Travelers have plenty of reservations about hotels

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By Christopher Elliott

Of all the hotel annoyances, the one that bothers Louise Sattler the most is the smells. Scents,” she says, “and smoking in hotel rooms.”

Sattler, a psychologist from Los Angeles, is one in a billion. That’s about the number of annual guest nights in the American hotel industry. And for every guest, there is at least one pet peeve — and often many.

It’s the perfect time to talk about what bothers you. You’ll probably find yourself in a hotel during the upcoming travel season. Instead of getting irritated, I have a few pro tips for remaining calm and unbothered even when the annoyance is unavoidable.

Top hotel annoyances

There are no comprehensive surveys on this topic. A recent Expedia poll suggests guests were most annoyed by other guests. The top offenders: inattentive parents (72 percent), followed by hallway hell-raisers (69 percent) and in-room revelers (59 percent). Complainers ranked fourth (53 percent). Ouch.

Another survey conducted by, an Australian hotel booking site, found that dirty rooms, uncomfortable beds and bad service topped the list of guest annoyances.

Some problems are easily fixed. Sattler, for example, brings extra Advil on the road. “Your lavender bath is my migraine,” she says. Another solution: asking for a scent-free or hypoallergenic room. Hotels strip their signature scents, air fresheners and smelly soaps from those rooms so you can breathe freely.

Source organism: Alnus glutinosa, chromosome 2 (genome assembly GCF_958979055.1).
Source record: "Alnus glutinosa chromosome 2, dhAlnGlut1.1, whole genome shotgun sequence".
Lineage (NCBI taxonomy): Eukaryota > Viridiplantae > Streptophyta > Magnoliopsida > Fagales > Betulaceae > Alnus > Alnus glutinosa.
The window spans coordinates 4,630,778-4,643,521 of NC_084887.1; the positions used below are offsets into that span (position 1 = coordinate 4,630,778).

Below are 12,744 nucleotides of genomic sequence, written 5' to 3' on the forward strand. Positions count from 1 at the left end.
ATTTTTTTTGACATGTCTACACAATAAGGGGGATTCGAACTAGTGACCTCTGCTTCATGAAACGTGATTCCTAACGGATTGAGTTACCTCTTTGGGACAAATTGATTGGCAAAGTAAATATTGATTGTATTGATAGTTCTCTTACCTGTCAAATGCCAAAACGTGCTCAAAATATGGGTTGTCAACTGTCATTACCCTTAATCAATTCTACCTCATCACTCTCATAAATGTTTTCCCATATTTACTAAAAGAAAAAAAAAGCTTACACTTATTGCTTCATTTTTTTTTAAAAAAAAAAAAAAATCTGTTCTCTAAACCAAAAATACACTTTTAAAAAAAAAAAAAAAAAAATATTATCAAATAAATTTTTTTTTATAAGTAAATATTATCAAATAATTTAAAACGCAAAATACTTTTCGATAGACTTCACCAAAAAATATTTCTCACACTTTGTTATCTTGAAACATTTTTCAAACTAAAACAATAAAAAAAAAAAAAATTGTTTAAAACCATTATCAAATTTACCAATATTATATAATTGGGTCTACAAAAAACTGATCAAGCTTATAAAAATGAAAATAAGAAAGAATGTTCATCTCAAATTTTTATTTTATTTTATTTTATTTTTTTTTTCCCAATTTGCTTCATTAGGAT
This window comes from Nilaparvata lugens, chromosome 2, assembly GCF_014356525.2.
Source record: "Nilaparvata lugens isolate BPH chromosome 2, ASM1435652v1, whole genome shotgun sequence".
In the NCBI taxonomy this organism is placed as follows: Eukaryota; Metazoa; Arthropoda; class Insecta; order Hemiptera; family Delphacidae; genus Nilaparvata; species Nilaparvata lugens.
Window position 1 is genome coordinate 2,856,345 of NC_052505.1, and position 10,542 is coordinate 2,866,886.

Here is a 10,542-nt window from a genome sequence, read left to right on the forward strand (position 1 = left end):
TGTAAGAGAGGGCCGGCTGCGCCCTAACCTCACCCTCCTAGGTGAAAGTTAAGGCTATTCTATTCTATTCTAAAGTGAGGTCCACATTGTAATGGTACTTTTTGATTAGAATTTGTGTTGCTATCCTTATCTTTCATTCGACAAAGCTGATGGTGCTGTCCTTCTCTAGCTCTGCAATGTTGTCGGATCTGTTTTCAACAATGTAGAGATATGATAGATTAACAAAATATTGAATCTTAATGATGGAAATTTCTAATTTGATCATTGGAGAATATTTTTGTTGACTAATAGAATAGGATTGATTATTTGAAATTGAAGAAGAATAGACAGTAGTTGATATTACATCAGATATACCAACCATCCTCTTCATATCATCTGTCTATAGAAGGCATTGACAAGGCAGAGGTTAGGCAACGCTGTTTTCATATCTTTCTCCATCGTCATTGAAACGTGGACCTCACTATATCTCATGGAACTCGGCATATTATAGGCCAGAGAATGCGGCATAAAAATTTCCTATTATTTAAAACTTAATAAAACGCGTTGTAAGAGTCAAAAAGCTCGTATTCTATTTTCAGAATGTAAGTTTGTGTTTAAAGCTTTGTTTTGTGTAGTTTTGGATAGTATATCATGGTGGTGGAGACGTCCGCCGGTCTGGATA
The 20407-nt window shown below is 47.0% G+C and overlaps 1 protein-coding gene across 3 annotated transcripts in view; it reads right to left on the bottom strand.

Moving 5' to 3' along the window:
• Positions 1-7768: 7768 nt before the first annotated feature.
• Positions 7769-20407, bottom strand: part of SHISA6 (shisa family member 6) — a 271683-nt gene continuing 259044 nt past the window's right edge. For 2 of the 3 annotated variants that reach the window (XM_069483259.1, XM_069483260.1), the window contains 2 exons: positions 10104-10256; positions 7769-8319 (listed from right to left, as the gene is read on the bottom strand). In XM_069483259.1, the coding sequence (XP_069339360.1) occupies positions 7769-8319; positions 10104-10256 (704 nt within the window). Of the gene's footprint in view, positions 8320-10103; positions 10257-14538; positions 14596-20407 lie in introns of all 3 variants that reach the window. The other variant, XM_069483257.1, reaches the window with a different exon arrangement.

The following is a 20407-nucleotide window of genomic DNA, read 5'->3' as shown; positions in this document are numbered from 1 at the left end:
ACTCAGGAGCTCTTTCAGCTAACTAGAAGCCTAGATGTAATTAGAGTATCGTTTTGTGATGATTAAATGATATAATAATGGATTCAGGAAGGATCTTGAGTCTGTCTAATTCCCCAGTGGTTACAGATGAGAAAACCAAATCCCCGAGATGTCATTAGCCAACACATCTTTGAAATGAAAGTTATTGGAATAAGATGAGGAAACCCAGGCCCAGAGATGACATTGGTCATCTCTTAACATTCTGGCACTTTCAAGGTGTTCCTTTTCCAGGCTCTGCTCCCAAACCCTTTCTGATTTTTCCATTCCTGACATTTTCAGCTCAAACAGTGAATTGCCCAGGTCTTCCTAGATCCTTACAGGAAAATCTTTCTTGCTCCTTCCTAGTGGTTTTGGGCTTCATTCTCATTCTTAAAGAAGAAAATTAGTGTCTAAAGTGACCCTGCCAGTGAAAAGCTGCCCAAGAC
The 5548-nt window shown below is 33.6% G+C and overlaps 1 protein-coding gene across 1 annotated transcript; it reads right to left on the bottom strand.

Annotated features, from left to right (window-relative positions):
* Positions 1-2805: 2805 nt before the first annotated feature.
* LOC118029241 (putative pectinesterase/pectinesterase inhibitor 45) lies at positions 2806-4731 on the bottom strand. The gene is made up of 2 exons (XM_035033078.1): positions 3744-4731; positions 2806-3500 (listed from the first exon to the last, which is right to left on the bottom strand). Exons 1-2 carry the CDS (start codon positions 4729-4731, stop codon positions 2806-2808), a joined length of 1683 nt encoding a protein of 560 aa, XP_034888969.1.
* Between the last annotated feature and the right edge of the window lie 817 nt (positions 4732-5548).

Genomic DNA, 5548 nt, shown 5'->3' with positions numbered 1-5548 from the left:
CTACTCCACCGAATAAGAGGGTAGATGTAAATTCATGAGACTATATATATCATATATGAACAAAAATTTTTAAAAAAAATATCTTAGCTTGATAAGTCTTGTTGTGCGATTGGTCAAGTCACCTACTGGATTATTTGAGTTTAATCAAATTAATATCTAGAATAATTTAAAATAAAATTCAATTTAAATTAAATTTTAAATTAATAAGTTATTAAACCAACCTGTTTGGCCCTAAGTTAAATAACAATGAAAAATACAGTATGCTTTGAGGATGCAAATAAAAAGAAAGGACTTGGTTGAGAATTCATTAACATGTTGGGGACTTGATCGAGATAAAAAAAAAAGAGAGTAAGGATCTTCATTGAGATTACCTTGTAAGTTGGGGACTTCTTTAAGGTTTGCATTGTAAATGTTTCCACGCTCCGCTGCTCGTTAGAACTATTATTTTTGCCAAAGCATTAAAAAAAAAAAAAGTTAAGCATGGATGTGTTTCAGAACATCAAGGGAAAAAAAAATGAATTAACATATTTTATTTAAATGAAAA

Here’s my top hotel annoyance: I’m in my room early in the morning, on deadline (I’m always on deadline), and I hear a loud tap-tap-tap at the door, followed by a half-question, half-announcement: “Housekeeping?”
“Just a minute,” I say.

But as I close the computer and get up to answer the door, there’s another, even louder tap-tap-tap, and a more insistent “Housekeeping!”

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Could they at least stop using a key card to knock on the door?

Other hotel annoyances

Other hotel annoyances include the alarm clocks, which I’ve written about in a previous column. They rank as Hilary Stockton’s top hotel gripe.

“Those hotel alarm clocks still set for an ungodly hour are so annoying,” says Stockton, a frequent hotel guest who is also chief executive of a luxury travel company. She always double-checks the alarm before going to bed to make sure it’s switched off. If she can’t figure out how to turn off the alarm — a valid concern, given how complicated the devices can be — she asks housekeeping to remove the noisy timepiece.

Some hotel annoyances are preventable with a little planning. Take slow WiFi, for example, which is so common that I’ve stopped thinking about it.

“Sure, people are on a trip to get away from the Internet,” says Sophia Borghese, a hotel consultant in New Orleans. “But if they’re on a business trip or trying to connect with those at home, they need high-speed WiFi at the hotel. Nothing is worse than thinking, ‘Oh, I’ll just get to these emails once I get to the hotel’ and having poor WiFi.”